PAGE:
It tears my heart right in two. He's good about being patient with it, most of the time. He's become such a big boy- the potty training is done, he can dress himself, and entertain himself for longer periods than before. On one hand, that's great. On the other, it's easy to slip into the habit of letting the him play all day and at the end, realize that he hasn't gotten the quality or quantity of attention he wants, and that I want to give him. The other day, after WBH returned from work, and Rotten was asleep, I put my 'stop, drop, and roll' policy into play, and found Stinky in the playroom. We read, played 'Aliens versus Pirates,' and created a puppet show about Stinky saving his family from a dinosaur. He soaked up the individual attention, and was glowing. And the guilt hit me hard.
Since then, I've planned a list of projects for us to do through the end of the month, so that he always gets one-on-one time with me while we work on an art project or cook together. We've implemented a daily routine with planned story times and Stinky-Mama time, and it's helped with the acting out that I believe is coming from jealousy.
My friend at the Unlikely Rebel Mama wrote a great post about making the adjustment from one child to two, and balancing the attention. She's a few months ahead of me on this one, and her advice is so great and sound- I know I needed it.
Monday, October 18, 2010
These shirts are evidence of that. I saw this shirt in a movie, and thought it would be adorable on the boys. I spent a whopping dollar on this project for Stinky's t-shirt, and the rest was stuff I had on hand. This is also a good way of hanging onto shirts that get stained. So, without further ado, here's the tutorial for freezer-paper stencilling your t-shirt.
Place stencil onto the shirt, try to center as well as possible. Iron the paper onto the shirt on the 'silk' setting. Press until the freezer papaer has adhered to the shirt. Make sure you include parts like the little circle out of the d.
Allow to dry for at least 5 minutes, up to overnight. If paint is still wet, peel very carefully, especially around the small details
Make sure all paint is dry. Put it on the intended wearer and admire your awesome work.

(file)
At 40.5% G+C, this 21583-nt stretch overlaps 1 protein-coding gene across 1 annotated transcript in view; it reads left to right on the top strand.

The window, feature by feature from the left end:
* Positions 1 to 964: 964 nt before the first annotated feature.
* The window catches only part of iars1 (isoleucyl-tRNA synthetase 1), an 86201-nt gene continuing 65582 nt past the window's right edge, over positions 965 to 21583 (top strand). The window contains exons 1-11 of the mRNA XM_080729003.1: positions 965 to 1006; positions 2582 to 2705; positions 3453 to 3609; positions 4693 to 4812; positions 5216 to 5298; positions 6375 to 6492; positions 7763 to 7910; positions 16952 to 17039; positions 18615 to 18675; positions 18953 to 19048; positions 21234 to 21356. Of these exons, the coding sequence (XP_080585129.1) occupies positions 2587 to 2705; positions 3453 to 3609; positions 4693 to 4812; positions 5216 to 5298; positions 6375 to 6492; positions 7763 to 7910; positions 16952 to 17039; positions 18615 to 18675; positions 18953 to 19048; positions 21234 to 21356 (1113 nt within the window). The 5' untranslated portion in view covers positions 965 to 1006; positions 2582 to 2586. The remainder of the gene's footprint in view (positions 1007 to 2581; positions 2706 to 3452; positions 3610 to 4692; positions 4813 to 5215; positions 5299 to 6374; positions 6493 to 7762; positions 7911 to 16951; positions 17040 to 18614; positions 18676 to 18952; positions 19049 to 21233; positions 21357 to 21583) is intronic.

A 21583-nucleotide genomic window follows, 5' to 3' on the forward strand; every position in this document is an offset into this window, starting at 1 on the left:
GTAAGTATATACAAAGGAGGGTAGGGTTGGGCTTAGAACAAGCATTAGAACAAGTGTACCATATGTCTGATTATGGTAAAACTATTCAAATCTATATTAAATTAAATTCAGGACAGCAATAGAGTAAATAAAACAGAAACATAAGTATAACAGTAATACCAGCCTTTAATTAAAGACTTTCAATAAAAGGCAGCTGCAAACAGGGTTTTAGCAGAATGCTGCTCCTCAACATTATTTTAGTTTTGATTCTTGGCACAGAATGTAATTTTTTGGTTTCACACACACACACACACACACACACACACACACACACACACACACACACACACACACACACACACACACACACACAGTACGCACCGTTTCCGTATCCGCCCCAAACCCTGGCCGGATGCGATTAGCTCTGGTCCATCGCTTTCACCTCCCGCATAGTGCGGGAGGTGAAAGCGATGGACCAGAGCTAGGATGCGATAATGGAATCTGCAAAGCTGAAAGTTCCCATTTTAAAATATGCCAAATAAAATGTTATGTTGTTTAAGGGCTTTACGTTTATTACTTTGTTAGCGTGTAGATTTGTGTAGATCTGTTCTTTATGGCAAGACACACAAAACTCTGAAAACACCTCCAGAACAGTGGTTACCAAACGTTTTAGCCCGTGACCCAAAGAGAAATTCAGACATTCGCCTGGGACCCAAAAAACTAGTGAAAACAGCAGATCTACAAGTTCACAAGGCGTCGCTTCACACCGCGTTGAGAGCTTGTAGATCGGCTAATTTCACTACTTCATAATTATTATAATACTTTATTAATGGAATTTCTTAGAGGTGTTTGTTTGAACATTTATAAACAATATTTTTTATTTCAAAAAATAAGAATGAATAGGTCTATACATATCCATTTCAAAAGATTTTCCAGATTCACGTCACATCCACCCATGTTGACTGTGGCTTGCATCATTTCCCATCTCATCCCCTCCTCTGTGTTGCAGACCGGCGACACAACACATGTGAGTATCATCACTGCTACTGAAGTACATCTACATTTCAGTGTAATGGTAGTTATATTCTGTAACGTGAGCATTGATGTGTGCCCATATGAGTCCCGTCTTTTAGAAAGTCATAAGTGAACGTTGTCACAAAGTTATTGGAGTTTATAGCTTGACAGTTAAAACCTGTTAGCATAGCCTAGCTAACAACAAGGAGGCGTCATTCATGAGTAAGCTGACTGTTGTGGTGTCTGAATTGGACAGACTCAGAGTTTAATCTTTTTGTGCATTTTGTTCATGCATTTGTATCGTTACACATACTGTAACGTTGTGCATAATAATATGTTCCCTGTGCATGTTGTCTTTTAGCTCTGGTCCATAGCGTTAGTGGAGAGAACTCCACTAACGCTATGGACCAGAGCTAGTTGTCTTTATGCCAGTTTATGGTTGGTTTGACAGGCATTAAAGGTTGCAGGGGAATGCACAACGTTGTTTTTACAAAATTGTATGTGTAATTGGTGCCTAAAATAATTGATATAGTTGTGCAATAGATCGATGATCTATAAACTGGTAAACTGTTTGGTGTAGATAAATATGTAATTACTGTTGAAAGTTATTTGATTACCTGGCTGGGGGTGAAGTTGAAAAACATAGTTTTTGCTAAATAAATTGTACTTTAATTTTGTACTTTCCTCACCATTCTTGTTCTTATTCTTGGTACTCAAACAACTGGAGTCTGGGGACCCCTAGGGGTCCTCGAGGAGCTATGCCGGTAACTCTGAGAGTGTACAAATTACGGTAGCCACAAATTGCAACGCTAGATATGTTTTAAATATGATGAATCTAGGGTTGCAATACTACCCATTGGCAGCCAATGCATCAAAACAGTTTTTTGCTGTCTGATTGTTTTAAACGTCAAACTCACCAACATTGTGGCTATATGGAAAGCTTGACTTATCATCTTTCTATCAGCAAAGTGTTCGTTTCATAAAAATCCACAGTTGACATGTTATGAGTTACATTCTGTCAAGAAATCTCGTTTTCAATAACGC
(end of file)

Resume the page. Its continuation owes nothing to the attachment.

Rotten really likes his.
I've used this method on shirts, bags, and tea towels. It's fun and easy. Let me know if you use it- I'd love to see what you make!
Sunday, October 17, 2010
Dieter F. Uchtdorf
Monday, October 11, 2010
I've been guilty, since Rotten was born, of trying to do it all. I thought I was doing an okay job, too, but lately I feel a little stretched too far, and I need to reinforce the seams I feel like are coming apart. Stinky's having a rough time lately, too, and I need to focus on helping him this week.
"Most of us intuitively understand how important the fundamentals are. It is just that we sometimes get distracted by so many things that seem more enticing. Printed material, wide-ranging media sources, electronic tools and gadgets…can become hurtful diversions or heartless chambers of isolation. Yet amidst the multitude of voices and choices, the humble Man of Galilee stands with hands outstretched. Waiting. …He does not speak with a powerful megaphone but with a still, small voice. "
Sunday, October 10, 2010
David E. Sorenson
Friday, October 8, 2010
2 3/4 cups flour
1/2 tsp. salt
2 tsp. baking poweder
1 cup margarine
1 1/2 cups sugar
1 tsp. vanilla
1/2 cup sugar
Thursday, October 7, 2010
To be clear, I'm not judging anyone who is cool with Nick Jr, and there's no judgement coming for letting kids watch TV- we do much more of that than we should here, especially lately. I just hate most of the programming, and I tire VERY quickly of the "I WANT THAT!" that comes with commercials that play during children's programming. For these reasons, I usually stick to PBS with some Disney Channel for good measure.
I'm curious today- What concessions do you make when you don't feel on top of your game? And what children's program makes you want to throw your shoes at the TV?
Wednesday, October 6, 2010
Monday, October 4, 2010
Sunday, October 3, 2010
Howard W. Hunter
Friday, October 1, 2010
Flour-Free Peanut Butter Cookies
1 cup peanut butter
1 cup sugar, plus a little extra
1 teaspoon almond flavoring (vanilla is fine, but almond is so much better)
Preheat oven to 350 degrees. Blend all ingredients well, and place rounded spoonfuls onto greased cookie sheet. Press a criss-cross pattern into each cookie, and sprinkle some sugar on top. Bake for 12 minutes, allow to cool slightly before removing from pan. Yields 1 dozen.